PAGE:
It’s similar to the half crown in the UK - there was never any need for a circulating Crown, so it remained a commemorative.  Having visited both the US and Canada many times, and used their currencies, I can confidently agree that a 50c coin isn’t needed.

Again from experience, I can confirm that the Australian and New Zealand 50c coins are used as much as the 50p is in the sterling/pound at par zone.  Like the UK’s 20p, they both have a 20c coin rather than a 25c.

Offline <k>

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Re: Comments on "Canadian coinage since 1937"
« Reply #35 on: June 24, 2020, 10:41:43 PM »
That makes excellent sense. And Australia and NZ do use a 20c coin, so the 50c is necessary in those countries. The same goes for the eurozone.

In the UK in predecimal days, though, we did have a 10 shillings note - equivalent to four half crowns.
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Offline <k>

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Re: Comments on "Canadian coinage since 1937"
« Reply #36 on: June 24, 2020, 11:42:34 PM »
Looking now at the approximate coin sizes of the coins that were first introduced in 1937:

1 cent  - 19 mm (demonetised since 2013)
5 cents - 21.2 mm
10 cents - 18 mm
25 cents - 23.9 mm
50 cents - 27.1 mm

You see that they are relatively small, so they have stood the test of time well. Only the 50c is on the large side, but in practice it is rarely used.

An anomaly is the fact that the 5c coin is larger than the 10c coin. Today, both are minted in nickel-plated steel. Originally the 5c coin was nickel and the 10c coin was silver - just like their US counterparts. Since they were originally in different metals, they were considered as belonging to different coin 'families', hence the 10c being smaller than the 5c was not regarded as an anomaly. It's therefore an entirely different situation from the Australians making their brassy 2 dollar coin smaller than their brassy 1 dollar coin.  ::)
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Offline <k>

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Re: Comments on "Canadian coinage since 1937"
« Reply #37 on: June 24, 2020, 11:46:55 PM »
The other factor worth mentioning about the Canadian coins is the sheer number of variations in the regular 1 cent and 5 cents coins. They have been produced in various different shapes and metal alloys over the years. Even the 10 cents coin has quite a few variations.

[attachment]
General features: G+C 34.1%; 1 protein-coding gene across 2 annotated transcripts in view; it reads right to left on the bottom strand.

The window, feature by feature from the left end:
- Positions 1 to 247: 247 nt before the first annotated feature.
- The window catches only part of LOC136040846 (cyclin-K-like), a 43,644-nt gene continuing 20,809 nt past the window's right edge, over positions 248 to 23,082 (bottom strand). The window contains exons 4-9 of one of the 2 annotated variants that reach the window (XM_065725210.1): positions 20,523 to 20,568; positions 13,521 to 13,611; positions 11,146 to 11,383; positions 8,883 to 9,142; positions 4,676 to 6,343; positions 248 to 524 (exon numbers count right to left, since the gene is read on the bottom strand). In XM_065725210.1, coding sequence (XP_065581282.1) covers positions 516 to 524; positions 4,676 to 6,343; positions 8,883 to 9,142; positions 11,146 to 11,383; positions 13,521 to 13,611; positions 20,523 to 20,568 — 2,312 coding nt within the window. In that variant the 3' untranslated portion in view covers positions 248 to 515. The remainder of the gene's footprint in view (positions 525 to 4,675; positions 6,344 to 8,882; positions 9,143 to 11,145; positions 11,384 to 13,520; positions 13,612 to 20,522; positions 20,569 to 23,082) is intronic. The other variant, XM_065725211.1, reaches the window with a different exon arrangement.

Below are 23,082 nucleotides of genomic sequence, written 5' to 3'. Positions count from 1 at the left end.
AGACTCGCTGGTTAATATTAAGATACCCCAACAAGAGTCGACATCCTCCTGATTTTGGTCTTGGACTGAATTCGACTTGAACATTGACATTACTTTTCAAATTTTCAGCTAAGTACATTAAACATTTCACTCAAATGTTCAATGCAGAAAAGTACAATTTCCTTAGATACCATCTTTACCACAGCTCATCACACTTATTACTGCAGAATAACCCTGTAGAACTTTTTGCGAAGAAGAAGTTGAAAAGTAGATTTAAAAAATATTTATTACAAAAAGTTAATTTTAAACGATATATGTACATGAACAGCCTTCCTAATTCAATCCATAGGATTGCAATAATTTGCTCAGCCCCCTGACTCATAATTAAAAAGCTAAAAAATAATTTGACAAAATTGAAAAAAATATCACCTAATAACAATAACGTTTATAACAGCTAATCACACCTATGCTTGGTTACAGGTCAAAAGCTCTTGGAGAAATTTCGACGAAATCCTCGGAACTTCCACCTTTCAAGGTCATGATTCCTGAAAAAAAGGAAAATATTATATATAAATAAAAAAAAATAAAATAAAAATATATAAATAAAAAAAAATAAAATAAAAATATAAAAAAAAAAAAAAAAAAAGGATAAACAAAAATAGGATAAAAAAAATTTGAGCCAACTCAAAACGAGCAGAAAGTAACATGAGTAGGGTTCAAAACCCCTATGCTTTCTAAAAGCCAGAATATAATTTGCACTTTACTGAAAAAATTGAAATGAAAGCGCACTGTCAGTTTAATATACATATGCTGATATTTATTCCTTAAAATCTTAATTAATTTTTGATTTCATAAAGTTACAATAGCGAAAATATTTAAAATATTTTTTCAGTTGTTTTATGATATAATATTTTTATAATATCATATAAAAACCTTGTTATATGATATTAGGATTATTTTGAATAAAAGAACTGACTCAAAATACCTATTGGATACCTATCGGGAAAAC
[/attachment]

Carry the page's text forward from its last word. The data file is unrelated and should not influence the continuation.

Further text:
I forgot to touch on the 'small portrait' / 'large portrait' issue for various coins, because I find it difficult to spot the difference. Maybe somebody could explain this for me?
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Offline <k>

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Re: Comments on "Canadian coinage since 1937"
« Reply #38 on: June 25, 2020, 12:25:55 AM »
That’s because they have a 25c coin instead of a 20c.  In the US and Canada, the 50c rarely circulates because it’s just as easy to give two 25c coins in change as it is one 50c.

Clearly there is another factor at work here, otherwise people would say, it's just as easy to give two 5c coins in change as it is one 10c. And in the UK, that would mean that any denomination of coin that is double the value of another would be unpopular: the 10 pence and the 20 pence coins, along with the 1 pound and 2 pound coins. However, you have complained on numerous occasions that you dislike receiving two 1 pound coins rather than one 2 pound coin. So now, what is this other factor that is at work in the 25 cent countries?
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Offline Pabitra

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Re: Comments on "Canadian coinage since 1937"
« Reply #39 on: June 25, 2020, 05:01:38 AM »
In the UK in predecimal days, though, we did have a 10 shillings note - equivalent to four half crowns.
Why is it called equivalent to four half crowns and not two crowns?

Offline <k>

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Re: Comments on "Canadian coinage since 1937"
« Reply #40 on: June 25, 2020, 01:32:53 PM »
Why is it called equivalent to four half crowns and not two crowns?

It isn't. I called it that, but either is possible, as you know.  ;)
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Offline <k>

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Re: Comments on "Canadian coinage since 1937"
« Reply #41 on: June 25, 2020, 01:36:52 PM »
As well as the new special circulating set of 2017, issued to celebrate the 150th anniversary of Confederation, the Royal Canadian Mint also produced a replica set in silver of the 1967 Centennial coin set. The time, however, the years '1967-2017' were shown.

All images are copyright of the Royal Canadian Mint.
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Offline <k>

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Re: Comments on "Canadian coinage since 1937"
« Reply #42 on: Today at 12:49:50 AM »